Top 10% (CA, NY, IL, MN, PA) = $2,319,000 (53% of distributed grant money)

  • By comparison, in the United States the top 10% of the population owns 71% of the wealth

Bottom 50%: (AL, AK, AR, CO, DE, HI, ID, IN, IO, KS, LA, MS, NE, NV, NH, NJ, ND, OK, RI, SC, SD, UT, WV, WI, WY): $270,000 (6% of distributed grant money)

Wednesday, May 18, 2011

Crunching Numbers: NEA Awards

So the NEA just announced a new round of grants, and Stage Directions published it. Let's take a look at the "Access to Excellence" category for Theatre (not including Musical Theatre, which is its own category). Since this category is about "access," I have crunched the numbers to look a geographical distribution, which might have an influence on access. If I get a chance, I'll crunch the numbers according to population tomorrow. (This has not been done very quickly, and has not been proofread.)

A total of $4,368,000 was awarded spread over 156 grants, which has an average of $28,000 per grant. Nice. How does it break down?

The cities of New York, Chicago, and Los Angeles (NYLACHI)
Percentage of US population: 13.6%
Number of grants: 54 (34.6%)
Total amount granted: $1,966,000 (45%)
Average grant amount: $36,407 (130% of overall average)
Median grant amount: $25,500

Everyone else
Percentage of US population: 86.4%
Number of grants: 102 (65.4%)
Total amount granted: $2,402,000 (55%)
Average grant amount: $23,780 (85% of overall average)
Median grant amount: $20,000

By State
New York, Illinois, California
Percentage of US population: 22.5%
Number of grants: 79 (51%)
Total amount granted: $2,473,000 (55.6%)
Average grant amount: $30,900 (110% of overall average)
Median grant amount: $20,000

Other 47 States:
 Percentage of US population: 77.5%
Number of grants: 77 (49%)
Total amount granted: $1,975,000 (44.4%)
Average amount granted: $25,300 (90.3% of overall average)
Median grant amount: $20,000

Sunday, May 15, 2011

On #1 and #3

On Twitter, a few people have responded positively to my previous post, "Educating Artists." Mostly, they agree with #2 and #4: "Entrepreneurial Skills" and "Community Organizational Skills." And those are extremely important, and largely missing from our current arts education curricula, which tends to focus on the self, and mostly on the self as an employee -- someone who is selling their labor (talent) in the marketplace.

And while I am delighted that somebody finds something of value in what I have written, I feel that I must assert the primacy of #1 and #3: "Philosophy" and "Facilitation Skills." Why? Because without these two elements, the curriculum is simply developing more artists to fit into the status quo, and I have no interest at all in the status quo. Which is why #1 is #1.

We've lost track of the real why of the arts. Like everything else in this materialistic merchant economy, we've turned them into commodities, something that is sold and consumed. Unless we're filling out a grant application, we talk more about "butts in seats" than we do about what we contribute to making human existence richer, human understanding deeper, human community stronger.

For this curriculum to have any value at all, the "why" of the arts has to be front and center, and ultimately  it can't be focused on money. Money is a side effect, it is what happens if you are doing something that is valued. It isn't something that is a target, a goal. It's use reflects the values upon which your art is founded. Money is a tool to accomplish something more important. And the use of money is about stewardship and philosophy. The balance sheet should be a mirror that reflects the soul of your organization. Someone should be able to look at your annual balance sheet -- the individual items that you spent your money on -- and understand your values plain and clear. But the balance sheet can't drive the art. To borrow the title of Zora Neale Hurston's novel, your eyes should be watching God. And #1, the "why," the philosophy, is where students learn to recognize and define their god.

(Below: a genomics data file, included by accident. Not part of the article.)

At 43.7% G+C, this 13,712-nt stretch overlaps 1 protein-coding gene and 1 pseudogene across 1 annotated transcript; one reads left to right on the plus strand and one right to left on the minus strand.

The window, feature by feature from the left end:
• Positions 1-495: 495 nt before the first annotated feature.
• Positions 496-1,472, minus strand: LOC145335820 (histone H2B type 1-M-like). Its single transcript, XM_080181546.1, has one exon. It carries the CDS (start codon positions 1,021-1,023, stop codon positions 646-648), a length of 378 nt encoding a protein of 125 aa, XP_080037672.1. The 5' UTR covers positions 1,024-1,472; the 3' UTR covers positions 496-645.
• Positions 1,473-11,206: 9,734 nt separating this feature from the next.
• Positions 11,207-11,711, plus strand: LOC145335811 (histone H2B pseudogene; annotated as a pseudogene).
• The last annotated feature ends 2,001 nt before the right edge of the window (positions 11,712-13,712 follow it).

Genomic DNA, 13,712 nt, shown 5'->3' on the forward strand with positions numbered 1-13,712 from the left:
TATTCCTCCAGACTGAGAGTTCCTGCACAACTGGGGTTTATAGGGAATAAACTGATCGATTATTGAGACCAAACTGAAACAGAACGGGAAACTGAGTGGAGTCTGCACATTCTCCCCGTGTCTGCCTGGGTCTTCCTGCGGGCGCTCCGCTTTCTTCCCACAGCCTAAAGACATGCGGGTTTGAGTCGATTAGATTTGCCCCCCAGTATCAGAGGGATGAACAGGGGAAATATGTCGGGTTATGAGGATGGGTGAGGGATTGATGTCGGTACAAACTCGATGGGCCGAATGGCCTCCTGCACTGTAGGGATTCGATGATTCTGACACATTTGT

Number 3, "facilitation skills," is equally crucial, because it reintegrates the artist into the community. Not only aren't they selling a commodity, but they are helping other people to be artistically self-sufficient. They are giving a gift -- they are gifting the community. Ultimately, #3 puts the artist out of business, or rather shifts the focus of their business in another direction: serving as an aspirational focus. The artist exists to illustrate what is possible, but is not the only thing that is possible.

Numbers 2 and 4 are practical and pragmatic, and as such they deserve strong representation in the curriculum. They represent the "how" that is necessary to make the "why" possible and sustainable. They empower the artist, restoring the control of their creativity to themselves, so that they are no longer groveling employees begging, as in A Chorus Line, "I need this job, oh God, I need this show." (It ought to give theatre people pause to note that, at the end of A Chorus Line, the reward for having survived the audition process and successfully gotten the begged-for job is to dance in lockstep wearing identical tasteless gold lame costumes and singing a song with some of the worst lyrics in history. To quote Peggy Lee, "is that all there is?") But without a purpose, the outcome is empty professionalism, butts in seats.

This curriculum exists to start a revolution.